A Suitable Leadership for an Interim Government In Liberia

By Jamesetta Howard

The Perspective
Atlanta, Georgia

August 2, 2003

We have followed the talks in Ghana of political parties, civil society and dissident forces to form an interim government to take over the government of Charles Taylor for a period and set in place those conditions necessary for a free and fair election. We are dismayed that people who claim that they are only interested in seeing Democracy in Liberia, and therefore want Charles Taylor to go and an interim government put in place to ensure that conditions are set, will sit and take weeks vying for the position of leadership of in an interim government as if this interim government is the only chance these people have of leading the nation. This interim government is simply intended to ensure that Liberians are free to choose a government of their choice who will bring about the much needed peace and unity thereby paving the way for genuine democracy. One wonders whether this political stalemate going on in Ghana is a sign that many of these "so-called" politicians are afraid that under the conditions where Liberians can make an informed choice they stand no chance of being elected to rule the State.

It is no hidden fact that since 1980, Liberia which stood up prominent among African Nations began its fall from prominence to degradation and that the Charles Taylor’s 1989 civil war and bad governance sped up the downward process leaving the once proud Liberians to hang their heads in shame whenever the topic of Liberia is raised. Having an opportunity now to see Taylor go and for well meaning Liberians to rise and rebuild, we begin to see other Charles Taylors emerging whose only aim is "YOU CHOP, I CHOP"; thus thwarting the chance of an immediate start in giving the Liberian people an opportunity to end their misery.

It is disheartening to hear of people contending to head the interim government who have no experience of running a store or known to be nothing but sycophants and spineless individuals; and to imagine that some Liberians are giving credence to the candidacy of these people only because they believe they will be incorporated into the "Chopping Club." What must some of those vying for heading of the interim government think of Liberia and its people? Because Liberia had a 10th grade student as leader (we all know how he got to be Head of State and later President), does that set the pace for a bare literate to go lobbying to lead our Country? What an insult! And to hear that he is galvanizing support makes one sick; a clear indication that many Liberians do not have the Country at heart but are basked in the "You chop, I chop" syndrome.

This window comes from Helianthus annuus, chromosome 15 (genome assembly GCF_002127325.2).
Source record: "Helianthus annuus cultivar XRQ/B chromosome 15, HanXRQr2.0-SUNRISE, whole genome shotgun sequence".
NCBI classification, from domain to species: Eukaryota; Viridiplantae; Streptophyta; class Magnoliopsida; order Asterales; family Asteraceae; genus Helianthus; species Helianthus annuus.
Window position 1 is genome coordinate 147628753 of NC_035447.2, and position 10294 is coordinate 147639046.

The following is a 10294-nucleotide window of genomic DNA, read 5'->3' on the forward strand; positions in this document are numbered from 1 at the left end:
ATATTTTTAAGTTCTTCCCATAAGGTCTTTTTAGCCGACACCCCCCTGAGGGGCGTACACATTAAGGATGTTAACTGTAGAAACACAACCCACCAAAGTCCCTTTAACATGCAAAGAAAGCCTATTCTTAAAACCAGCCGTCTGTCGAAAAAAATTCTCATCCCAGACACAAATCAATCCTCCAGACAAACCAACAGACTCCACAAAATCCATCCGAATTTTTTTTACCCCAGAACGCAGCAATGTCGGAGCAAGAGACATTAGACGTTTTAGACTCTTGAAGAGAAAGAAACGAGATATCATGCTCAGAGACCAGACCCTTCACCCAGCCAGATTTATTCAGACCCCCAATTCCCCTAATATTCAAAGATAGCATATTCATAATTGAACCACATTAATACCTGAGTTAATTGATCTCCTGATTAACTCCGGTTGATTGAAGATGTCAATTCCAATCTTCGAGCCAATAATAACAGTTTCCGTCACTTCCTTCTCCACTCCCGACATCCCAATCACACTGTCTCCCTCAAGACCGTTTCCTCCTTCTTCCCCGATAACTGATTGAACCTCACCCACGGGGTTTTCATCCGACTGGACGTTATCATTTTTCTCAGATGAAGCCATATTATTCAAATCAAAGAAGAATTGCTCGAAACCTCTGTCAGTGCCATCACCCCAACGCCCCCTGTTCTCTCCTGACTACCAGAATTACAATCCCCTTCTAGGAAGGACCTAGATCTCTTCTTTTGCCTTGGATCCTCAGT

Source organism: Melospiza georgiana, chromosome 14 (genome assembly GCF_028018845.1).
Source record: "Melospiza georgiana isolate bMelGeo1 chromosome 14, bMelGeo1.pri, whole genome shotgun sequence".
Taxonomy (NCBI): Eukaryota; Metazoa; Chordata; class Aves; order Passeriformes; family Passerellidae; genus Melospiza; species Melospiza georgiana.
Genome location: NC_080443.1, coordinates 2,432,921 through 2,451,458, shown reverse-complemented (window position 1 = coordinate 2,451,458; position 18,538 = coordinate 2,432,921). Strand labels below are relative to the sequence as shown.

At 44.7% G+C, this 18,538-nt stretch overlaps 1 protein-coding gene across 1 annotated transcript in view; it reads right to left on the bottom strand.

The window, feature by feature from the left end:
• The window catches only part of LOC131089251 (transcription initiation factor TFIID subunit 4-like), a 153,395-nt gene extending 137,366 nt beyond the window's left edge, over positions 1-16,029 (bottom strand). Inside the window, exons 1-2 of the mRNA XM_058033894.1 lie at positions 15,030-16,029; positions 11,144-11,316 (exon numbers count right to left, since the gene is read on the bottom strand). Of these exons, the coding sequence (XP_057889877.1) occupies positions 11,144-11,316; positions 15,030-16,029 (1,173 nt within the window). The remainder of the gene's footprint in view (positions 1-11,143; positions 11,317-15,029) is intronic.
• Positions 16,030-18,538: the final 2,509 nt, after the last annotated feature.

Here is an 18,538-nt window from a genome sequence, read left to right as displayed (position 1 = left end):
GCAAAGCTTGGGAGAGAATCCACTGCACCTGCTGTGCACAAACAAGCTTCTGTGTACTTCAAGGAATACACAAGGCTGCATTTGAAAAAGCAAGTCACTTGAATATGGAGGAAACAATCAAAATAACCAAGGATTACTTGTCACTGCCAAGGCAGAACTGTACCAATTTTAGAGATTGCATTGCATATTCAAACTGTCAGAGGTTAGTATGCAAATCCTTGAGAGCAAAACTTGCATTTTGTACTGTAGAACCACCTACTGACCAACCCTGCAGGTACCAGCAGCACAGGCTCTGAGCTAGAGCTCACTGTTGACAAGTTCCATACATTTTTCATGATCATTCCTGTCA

Since the 1980’s, Liberia has lost its credibility. Liberians are portrayed as being greedy, dishonest, and spineless people who are incapable of exhibiting those qualities for good governance. The first step to begin our reconstruction is to eradicate these notions of Liberians, and a good place to begin is with the interim Leadership of whom it is expected to re-establish and forge some trust among the international community. It is hoped that this interim leadership will induce the international community to take a step, even if tacit, to deal with Liberia again which could be extended to an elected government depending on the impression made by the interim government in establishing such trust.

To achieve this then, in our consideration of a choice for an interim government for Liberia, we must consider choosing someone who is known both nationally and internationally for having good leadership qualities which seem to be lacking in most Liberians. We need one who is capable of putting in motion not only the conditions leading to an elected government, but to set in place a blueprint for leading to a democratic society. To achieve this, the one chosen must not only have the kind of formal education necessary to make informed decisions necessary for such serious and taxing job, but must have vast experience and administrative ability compounded with vital exposure and international contacts to bring about the much needed help Liberia needs in moving forward.

Remember Liberians, there is no place in our choice for mediocrity. Liberia needs the best interim leader it can get now. Let us put our personal differences and selfish desires aside. What we need now is no handout or special favor. We need a capable leader who will put in place conditions for a free and fair election so that we can elect those who will ensure an open and democratic society where we will be free to thrive based on our personal ability and vision. Shall we put Liberia first, please?